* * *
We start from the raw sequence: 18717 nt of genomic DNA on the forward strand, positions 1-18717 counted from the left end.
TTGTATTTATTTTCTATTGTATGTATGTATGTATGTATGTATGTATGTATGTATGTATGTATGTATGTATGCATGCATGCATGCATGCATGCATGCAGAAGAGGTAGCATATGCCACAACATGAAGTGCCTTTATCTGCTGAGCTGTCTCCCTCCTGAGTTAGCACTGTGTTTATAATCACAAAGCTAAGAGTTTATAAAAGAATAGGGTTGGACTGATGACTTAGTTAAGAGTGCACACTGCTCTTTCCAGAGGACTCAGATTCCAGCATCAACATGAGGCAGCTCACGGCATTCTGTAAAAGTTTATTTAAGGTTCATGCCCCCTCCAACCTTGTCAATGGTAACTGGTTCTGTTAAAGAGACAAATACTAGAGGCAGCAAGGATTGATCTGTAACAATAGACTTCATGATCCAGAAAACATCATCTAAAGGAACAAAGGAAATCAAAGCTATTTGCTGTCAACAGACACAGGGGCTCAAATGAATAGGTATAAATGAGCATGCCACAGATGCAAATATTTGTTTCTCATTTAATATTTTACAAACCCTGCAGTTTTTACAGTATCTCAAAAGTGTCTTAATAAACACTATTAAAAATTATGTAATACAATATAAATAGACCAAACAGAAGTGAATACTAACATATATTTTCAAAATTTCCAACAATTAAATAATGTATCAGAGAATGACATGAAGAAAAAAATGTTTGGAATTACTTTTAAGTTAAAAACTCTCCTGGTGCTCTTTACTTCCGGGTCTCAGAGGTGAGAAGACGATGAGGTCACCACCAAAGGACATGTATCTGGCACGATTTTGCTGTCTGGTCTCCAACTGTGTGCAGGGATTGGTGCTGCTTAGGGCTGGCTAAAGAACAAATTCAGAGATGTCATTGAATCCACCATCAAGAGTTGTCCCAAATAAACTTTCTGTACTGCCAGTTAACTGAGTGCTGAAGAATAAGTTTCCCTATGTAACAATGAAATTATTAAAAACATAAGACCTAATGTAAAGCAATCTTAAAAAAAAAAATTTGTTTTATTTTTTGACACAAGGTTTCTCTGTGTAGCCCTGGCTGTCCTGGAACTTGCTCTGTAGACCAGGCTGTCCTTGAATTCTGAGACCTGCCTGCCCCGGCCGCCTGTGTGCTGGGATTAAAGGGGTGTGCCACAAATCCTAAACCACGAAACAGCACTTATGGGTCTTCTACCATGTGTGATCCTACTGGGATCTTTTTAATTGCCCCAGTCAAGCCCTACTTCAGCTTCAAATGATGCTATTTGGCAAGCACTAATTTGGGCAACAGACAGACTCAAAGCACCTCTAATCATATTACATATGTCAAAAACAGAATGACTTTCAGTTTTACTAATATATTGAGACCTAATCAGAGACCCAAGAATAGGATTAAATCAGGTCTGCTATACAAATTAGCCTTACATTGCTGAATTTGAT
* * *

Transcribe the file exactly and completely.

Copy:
We start from the raw sequence: 18717 nt of genomic DNA on the forward strand, positions 1-18717 counted from the left end.
TTGTATTTATTTTCTATTGTATGTATGTATGTATGTATGTATGTATGTATGTATGTATGTATGTATGTATGCATGCATGCATGCATGCATGCATGCAGAAGAGGTAGCATATGCCACAACATGAAGTGCCTTTATCTGCTGAGCTGTCTCCCTCCTGAGTTAGCACTGTGTTTATAATCACAAAGCTAAGAGTTTATAAAAGAATAGGGTTGGACTGATGACTTAGTTAAGAGTGCACACTGCTCTTTCCAGAGGACTCAGATTCCAGCATCAACATGAGGCAGCTCACGGCATTCTGTAAAAGTTTATTTAAGGTTCATGCCCCCTCCAACCTTGTCAATGGTAACTGGTTCTGTTAAAGAGACAAATACTAGAGGCAGCAAGGATTGATCTGTAACAATAGACTTCATGATCCAGAAAACATCATCTAAAGGAACAAAGGAAATCAAAGCTATTTGCTGTCAACAGACACAGGGGCTCAAATGAATAGGTATAAATGAGCATGCCACAGATGCAAATATTTGTTTCTCATTTAATATTTTACAAACCCTGCAGTTTTTACAGTATCTCAAAAGTGTCTTAATAAACACTATTAAAAATTATGTAATACAATATAAATAGACCAAACAGAAGTGAATACTAACATATATTTTCAAAATTTCCAACAATTAAATAATGTATCAGAGAATGACATGAAGAAAAAAATGTTTGGAATTACTTTTAAGTTAAAAACTCTCCTGGTGCTCTTTACTTCCGGGTCTCAGAGGTGAGAAGACGATGAGGTCACCACCAAAGGACATGTATCTGGCACGATTTTGCTGTCTGGTCTCCAACTGTGTGCAGGGATTGGTGCTGCTTAGGGCTGGCTAAAGAACAAATTCAGAGATGTCATTGAATCCACCATCAAGAGTTGTCCCAAATAAACTTTCTGTACTGCCAGTTAACTGAGTGCTGAAGAATAAGTTTCCCTATGTAACAATGAAATTATTAAAAACATAAGACCTAATGTAAAGCAATCTTAAAAAAAAAAATTTGTTTTATTTTTTGACACAAGGTTTCTCTGTGTAGCCCTGGCTGTCCTGGAACTTGCTCTGTAGACCAGGCTGTCCTTGAATTCTGAGACCTGCCTGCCCCGGCCGCCTGTGTGCTGGGATTAAAGGGGTGTGCCACAAATCCTAAACCACGAAACAGCACTTATGGGTCTTCTACCATGTGTGATCCTACTGGGATCTTTTTAATTGCCCCAGTCAAGCCCTACTTCAGCTTCAAATGATGCTATTTGGCAAGCACTAATTTGGGCAACAGACAGACTCAAAGCACCTCTAATCATATTACATATGTCAAAAACAGAATGACTTTCAGTTTTACTAATATATTGAGACCTAATCAGAGACCCAAGAATAGGATTAAATCAGGTCTGCTATACAAATTAGCCTTACATTGCTGAATTTGAT